What looks like a massive burst pipe or out of hand indoor flooding situation is actually one of the world’s tallest artificial waterfalls. On special occasions, a blend of recycled tap water and rainwater thunders down the side of this Chinese skyscraper, creating an utterly unexpected urban scene.
China has seen the rise of a lot of spectacular architecture over the years, with both architects and cities striving for attention. The Liebian International Building in Guiyang, southern China, is no exception.
Rushing down the exterior of the building is 350-foot-tall (108-meter-tall) artificial waterfall powered by four pumps. The artificial watery wonder comes at a hefty price: it reportedly costs 800 yuan (118 USD) per hour to run, and as such, is only used on special occasions.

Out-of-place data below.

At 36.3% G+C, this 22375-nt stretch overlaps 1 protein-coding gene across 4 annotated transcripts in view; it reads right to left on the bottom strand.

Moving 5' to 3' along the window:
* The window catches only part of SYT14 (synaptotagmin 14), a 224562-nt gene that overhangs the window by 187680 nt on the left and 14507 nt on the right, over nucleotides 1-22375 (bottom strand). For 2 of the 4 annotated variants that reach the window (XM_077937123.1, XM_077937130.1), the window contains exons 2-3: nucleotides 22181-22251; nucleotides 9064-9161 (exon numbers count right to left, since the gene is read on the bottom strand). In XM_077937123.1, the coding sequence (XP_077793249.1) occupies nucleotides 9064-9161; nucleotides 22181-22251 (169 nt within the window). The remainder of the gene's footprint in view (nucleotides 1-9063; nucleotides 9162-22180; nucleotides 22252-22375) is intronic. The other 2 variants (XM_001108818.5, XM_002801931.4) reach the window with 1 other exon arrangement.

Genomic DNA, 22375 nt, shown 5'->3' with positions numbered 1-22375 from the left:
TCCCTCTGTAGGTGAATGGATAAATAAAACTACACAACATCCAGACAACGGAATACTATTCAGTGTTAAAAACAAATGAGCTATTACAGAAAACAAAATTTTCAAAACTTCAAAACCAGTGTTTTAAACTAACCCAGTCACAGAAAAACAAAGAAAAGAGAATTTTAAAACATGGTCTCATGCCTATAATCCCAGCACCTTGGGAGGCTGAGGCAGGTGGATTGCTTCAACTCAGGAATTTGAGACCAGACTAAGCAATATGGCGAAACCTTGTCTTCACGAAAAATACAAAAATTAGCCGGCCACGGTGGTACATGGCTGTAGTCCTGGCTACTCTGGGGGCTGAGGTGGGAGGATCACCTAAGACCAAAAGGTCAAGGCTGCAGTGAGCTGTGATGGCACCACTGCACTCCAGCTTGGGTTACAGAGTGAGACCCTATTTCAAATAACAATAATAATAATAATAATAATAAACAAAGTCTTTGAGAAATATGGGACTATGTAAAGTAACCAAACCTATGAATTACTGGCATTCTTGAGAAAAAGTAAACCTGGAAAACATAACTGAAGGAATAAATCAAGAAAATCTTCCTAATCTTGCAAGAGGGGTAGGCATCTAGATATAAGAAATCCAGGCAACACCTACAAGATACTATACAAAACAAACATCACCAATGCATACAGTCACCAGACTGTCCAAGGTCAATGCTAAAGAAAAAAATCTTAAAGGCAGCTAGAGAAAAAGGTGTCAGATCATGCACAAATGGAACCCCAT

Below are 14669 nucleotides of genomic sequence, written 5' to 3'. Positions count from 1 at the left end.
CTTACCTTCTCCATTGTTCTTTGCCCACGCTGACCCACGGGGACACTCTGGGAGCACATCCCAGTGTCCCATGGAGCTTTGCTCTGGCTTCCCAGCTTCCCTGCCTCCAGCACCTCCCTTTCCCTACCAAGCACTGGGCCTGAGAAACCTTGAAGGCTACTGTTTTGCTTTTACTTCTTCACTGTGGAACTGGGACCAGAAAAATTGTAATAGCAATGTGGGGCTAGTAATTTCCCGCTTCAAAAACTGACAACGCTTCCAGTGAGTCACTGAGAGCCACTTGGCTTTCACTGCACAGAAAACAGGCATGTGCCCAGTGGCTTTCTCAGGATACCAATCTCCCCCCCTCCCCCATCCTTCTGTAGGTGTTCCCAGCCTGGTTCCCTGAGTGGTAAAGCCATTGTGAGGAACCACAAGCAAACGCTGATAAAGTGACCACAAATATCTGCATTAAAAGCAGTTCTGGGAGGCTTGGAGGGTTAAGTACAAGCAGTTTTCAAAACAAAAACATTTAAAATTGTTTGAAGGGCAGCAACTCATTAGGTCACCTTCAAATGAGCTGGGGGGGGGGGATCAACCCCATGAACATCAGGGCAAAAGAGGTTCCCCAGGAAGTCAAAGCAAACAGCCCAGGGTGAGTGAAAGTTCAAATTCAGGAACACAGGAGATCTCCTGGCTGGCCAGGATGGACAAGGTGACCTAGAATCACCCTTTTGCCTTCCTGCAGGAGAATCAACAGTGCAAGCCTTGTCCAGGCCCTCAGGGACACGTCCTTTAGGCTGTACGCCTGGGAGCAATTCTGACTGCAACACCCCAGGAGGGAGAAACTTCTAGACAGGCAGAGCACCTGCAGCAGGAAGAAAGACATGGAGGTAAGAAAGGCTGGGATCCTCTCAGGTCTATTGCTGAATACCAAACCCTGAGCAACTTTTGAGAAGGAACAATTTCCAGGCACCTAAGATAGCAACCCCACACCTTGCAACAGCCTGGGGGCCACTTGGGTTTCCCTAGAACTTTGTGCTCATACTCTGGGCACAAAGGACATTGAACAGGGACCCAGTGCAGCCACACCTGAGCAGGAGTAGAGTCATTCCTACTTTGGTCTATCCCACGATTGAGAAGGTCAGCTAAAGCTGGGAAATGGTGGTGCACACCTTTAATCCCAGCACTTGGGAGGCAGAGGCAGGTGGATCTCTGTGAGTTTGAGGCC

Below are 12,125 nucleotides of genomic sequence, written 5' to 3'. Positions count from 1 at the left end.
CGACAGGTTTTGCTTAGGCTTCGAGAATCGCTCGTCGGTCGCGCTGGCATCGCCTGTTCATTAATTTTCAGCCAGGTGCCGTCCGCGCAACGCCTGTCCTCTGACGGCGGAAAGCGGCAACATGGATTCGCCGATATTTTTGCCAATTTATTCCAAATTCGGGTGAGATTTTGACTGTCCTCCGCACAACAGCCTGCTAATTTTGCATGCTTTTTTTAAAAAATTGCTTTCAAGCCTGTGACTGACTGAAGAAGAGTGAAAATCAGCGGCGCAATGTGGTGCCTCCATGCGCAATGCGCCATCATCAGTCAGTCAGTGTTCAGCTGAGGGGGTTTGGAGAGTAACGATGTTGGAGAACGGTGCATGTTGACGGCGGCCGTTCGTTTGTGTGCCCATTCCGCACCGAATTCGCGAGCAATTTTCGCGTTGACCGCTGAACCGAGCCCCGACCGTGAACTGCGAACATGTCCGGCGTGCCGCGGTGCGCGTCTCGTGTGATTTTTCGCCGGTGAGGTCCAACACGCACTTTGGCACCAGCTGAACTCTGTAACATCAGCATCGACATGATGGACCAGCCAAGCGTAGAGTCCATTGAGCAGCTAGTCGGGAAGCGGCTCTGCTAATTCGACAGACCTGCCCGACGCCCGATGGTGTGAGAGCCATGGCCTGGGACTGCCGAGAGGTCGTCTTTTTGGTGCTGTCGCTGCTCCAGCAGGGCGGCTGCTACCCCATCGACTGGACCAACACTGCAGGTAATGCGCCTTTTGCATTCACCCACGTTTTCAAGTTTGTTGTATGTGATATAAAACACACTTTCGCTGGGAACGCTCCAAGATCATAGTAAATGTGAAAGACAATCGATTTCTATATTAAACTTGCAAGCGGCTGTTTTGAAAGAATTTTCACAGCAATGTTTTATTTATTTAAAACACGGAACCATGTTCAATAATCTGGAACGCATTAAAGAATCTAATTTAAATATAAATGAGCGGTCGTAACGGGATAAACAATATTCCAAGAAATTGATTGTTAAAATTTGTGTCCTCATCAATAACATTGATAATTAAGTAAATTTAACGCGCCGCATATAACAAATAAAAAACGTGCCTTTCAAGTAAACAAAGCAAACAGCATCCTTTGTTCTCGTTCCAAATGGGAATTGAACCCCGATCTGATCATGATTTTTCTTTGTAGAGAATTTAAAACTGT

The reactions to this architectural oddity have been mixed. Some have found it to be a creative addition to the city. Others have cruelly ridiculed it, saying that it will break soon since it was made in China. Still more joke that a lot more bathrooms will be needed on that side of the building. The first time the waterfall was turned, on it even caused local residents to report a major water leak.
Criticism aside, the Liebian International Building Waterfall is without a doubt an impressive piece of engineering. But this might be the beginning of the end of the era with this kind of spectacular architecture. In 2014, the Chinese president Xi Jinping called for an end to what he called “weird architecture” in the country.
Know Before You Go
You can walk by the building at any time, but there's a good chance you won't get to see the waterfall in action as it's only used for special occasions.